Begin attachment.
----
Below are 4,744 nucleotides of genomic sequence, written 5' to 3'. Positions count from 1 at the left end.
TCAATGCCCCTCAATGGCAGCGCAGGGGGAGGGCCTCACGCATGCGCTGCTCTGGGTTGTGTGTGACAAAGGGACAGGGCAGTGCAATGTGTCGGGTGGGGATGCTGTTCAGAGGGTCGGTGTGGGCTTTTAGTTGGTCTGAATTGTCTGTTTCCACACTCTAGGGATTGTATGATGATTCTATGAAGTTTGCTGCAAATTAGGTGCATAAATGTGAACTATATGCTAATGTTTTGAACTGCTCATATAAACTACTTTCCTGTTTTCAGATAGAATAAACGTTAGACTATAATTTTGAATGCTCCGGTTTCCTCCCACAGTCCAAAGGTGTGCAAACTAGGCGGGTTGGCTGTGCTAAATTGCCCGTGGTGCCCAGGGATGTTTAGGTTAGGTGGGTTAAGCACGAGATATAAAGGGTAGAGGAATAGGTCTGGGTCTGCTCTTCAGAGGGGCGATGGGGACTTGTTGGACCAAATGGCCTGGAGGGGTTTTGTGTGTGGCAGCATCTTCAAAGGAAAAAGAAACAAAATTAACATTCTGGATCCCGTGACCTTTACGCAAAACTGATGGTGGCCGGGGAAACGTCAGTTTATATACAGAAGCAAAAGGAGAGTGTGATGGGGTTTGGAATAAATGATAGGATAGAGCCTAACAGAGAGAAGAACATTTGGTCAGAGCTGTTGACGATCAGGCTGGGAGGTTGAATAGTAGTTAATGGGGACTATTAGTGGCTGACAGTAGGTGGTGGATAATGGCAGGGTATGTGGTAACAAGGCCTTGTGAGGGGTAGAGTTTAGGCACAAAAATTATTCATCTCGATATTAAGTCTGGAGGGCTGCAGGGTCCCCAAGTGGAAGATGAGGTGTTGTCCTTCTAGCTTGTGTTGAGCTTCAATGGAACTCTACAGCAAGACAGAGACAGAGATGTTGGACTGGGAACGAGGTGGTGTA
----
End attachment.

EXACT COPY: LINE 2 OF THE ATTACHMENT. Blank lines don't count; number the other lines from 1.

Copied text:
TCAATGCCCCTCAATGGCAGCGCAGGGGGAGGGCCTCACGCATGCGCTGCTCTGGGTTGTGTGTGACAAAGGGACAGGGCAGTGCAATGTGTCGGGTGGGGATGCTGTTCAGAGGGTCGGTGTGGGCTTTTAGTTGGTCTGAATTGTCTGTTTCCACACTCTAGGGATTGTATGATGATTCTATGAAGTTTGCTGCAAATTAGGTGCATAAATGTGAACTATATGCTAATGTTTTGAACTGCTCATATAAACTACTTTCCTGTTTTCAGATAGAATAAACGTTAGACTATAATTTTGAATGCTCCGGTTTCCTCCCACAGTCCAAAGGTGTGCAAACTAGGCGGGTTGGCTGTGCTAAATTGCCCGTGGTGCCCAGGGATGTTTAGGTTAGGTGGGTTAAGCACGAGATATAAAGGGTAGAGGAATAGGTCTGGGTCTGCTCTTCAGAGGGGCGATGGGGACTTGTTGGACCAAATGGCCTGGAGGGGTTTTGTGTGTGGCAGCATCTTCAAAGGAAAAAGAAACAAAATTAACATTCTGGATCCCGTGACCTTTACGCAAAACTGATGGTGGCCGGGGAAACGTCAGTTTATATACAGAAGCAAAAGGAGAGTGTGATGGGGTTTGGAATAAATGATAGGATAGAGCCTAACAGAGAGAAGAACATTTGGTCAGAGCTGTTGACGATCAGGCTGGGAGGTTGAATAGTAGTTAATGGGGACTATTAGTGGCTGACAGTAGGTGGTGGATAATGGCAGGGTATGTGGTAACAAGGCCTTGTGAGGGGTAGAGTTTAGGCACAAAAATTATTCATCTCGATATTAAGTCTGGAGGGCTGCAGGGTCCCCAAGTGGAAGATGAGGTGTTGTCCTTCTAGCTTGTGTTGAGCTTCAATGGAACTCTACAGCAAGACAGAGACAGAGATGTTGGACTGGGAACGAGGTGGTGTA